After hours of flat land driving, a colorful reward appears on the south side of I-40 just west of Amarillo Texas. It's Cadillac Ranch. The farmer/owner buried eight cadillacs nose down in the middle of his field and it has become a major tourist attraction. There's not that much to see in Amarillo. A straight trail across dirt for a few hundred yards leads to the planted cars. All around the farmer continues to plant crops. Locals and tourists bring many colors of spray paint, and in the constant great plains breeze/wind, spray grafitti over the vehicles. A sign at the entrance says spray painting is illegal on the road side of the fence, and of course the sign is covered in grafitti.
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Cadillacs in Texas
Cadillac Ranch is quite possibly one of the coolest permanent art installations throughout the USA. I imagine when the cars were buried in the mid-70's by the Ant Farm art collective the residents of this ranching town must have shook their heads in disapproval. Now, the cars provide canvases for anyone with spray paint. When passing through Amarillo, eat a steak at the Big Texan and snap photos at the Ranch.
A graffiti-magnet, Cadillac Ranch just west of Amarillo TX on I-40 is the perfect spot to add your tag to the many layers of paint on these wild Caddy's. With fresh cans of day-glow paint, we had a ball painting the cars, ourselves & each other (thanks to the wind).
The brainchild of multiple artists collectively know as Ant Farm, Cadillac Ranch is an art installation/sculpture that consists of 10 up-ended and partially buried vintage Cadillacs. It was funded by Amarillo businessman Stanley Marsh III in 1974 and remained on his property just outside of Amarillo, TX until 1997 at which time it was moved a few miles down the road to it's current location. While technically still located on his private property, it's proximity to the freeway and a perpetually unlocked gate point to an "all are welcome" attitude.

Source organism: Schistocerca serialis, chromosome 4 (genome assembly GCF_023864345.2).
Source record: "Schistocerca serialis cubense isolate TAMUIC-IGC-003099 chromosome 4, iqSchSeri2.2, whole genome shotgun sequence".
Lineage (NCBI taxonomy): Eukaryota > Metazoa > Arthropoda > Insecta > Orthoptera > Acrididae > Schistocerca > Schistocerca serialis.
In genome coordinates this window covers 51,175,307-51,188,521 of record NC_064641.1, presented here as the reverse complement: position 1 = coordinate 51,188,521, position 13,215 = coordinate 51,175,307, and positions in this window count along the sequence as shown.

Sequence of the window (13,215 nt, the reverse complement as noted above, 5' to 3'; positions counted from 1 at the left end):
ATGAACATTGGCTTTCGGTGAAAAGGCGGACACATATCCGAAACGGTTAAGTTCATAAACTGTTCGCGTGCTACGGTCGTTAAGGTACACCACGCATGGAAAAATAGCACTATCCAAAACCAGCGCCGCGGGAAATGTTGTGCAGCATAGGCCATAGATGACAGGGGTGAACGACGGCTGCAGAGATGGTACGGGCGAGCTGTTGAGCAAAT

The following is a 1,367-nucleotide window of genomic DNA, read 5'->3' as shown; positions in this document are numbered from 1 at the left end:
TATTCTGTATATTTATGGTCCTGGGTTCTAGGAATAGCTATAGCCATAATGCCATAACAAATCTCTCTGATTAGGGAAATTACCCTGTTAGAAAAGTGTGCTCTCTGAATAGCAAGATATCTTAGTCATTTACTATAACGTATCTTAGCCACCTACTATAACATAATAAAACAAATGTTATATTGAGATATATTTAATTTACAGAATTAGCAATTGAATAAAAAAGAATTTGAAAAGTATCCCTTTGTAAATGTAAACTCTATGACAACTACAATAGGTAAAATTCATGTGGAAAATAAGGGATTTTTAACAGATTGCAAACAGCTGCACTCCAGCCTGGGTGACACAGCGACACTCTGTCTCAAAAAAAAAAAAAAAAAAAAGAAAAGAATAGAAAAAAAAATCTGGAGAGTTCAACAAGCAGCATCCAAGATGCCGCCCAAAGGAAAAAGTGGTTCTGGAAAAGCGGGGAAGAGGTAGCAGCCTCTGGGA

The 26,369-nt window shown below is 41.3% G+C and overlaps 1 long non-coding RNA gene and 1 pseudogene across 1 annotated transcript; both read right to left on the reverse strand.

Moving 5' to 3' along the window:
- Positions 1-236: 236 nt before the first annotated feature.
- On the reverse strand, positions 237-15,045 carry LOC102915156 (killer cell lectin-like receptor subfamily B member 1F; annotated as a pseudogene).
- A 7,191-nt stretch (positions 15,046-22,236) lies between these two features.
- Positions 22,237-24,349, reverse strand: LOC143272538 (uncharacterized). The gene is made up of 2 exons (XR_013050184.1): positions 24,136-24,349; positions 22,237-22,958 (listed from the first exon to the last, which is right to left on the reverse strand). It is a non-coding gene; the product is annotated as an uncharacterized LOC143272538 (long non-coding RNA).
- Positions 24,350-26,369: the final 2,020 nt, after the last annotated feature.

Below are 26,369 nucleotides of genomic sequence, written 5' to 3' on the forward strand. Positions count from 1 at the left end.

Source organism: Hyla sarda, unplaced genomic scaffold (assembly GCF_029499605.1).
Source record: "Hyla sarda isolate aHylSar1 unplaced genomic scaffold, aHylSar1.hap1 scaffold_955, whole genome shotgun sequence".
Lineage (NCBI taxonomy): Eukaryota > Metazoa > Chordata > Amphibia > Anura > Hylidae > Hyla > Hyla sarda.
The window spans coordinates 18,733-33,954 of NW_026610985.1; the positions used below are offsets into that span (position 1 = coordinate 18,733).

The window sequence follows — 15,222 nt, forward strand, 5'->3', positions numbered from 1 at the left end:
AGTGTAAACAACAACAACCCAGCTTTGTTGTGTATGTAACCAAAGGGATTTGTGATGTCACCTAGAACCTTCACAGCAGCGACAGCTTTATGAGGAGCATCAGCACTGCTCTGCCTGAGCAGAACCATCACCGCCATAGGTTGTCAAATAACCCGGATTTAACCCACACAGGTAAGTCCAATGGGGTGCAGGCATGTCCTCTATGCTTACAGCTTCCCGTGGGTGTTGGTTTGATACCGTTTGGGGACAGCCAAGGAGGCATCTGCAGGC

Anyone with an itchy trigger finger and a can or two of spray paint can leave their mark on this piece of American history. Few places exist that actively encourage participation in the defacing of works of art. A true anomaly, Cadillac Ranch does just that. Those who are present and participating exude an air of guilty pleasure as they step from car to car, shaking and rattling their cans of paint while looking for the perfect place to leave their mark.
By all means, don't be shy. Get in there and start spraying. Be sure to snap a photo of your masterpiece as soon as you finish though. Chances are that within minutes of you leaving your contribution will disappear under a fresh layer of paint by the smiling vandal that's right behind you.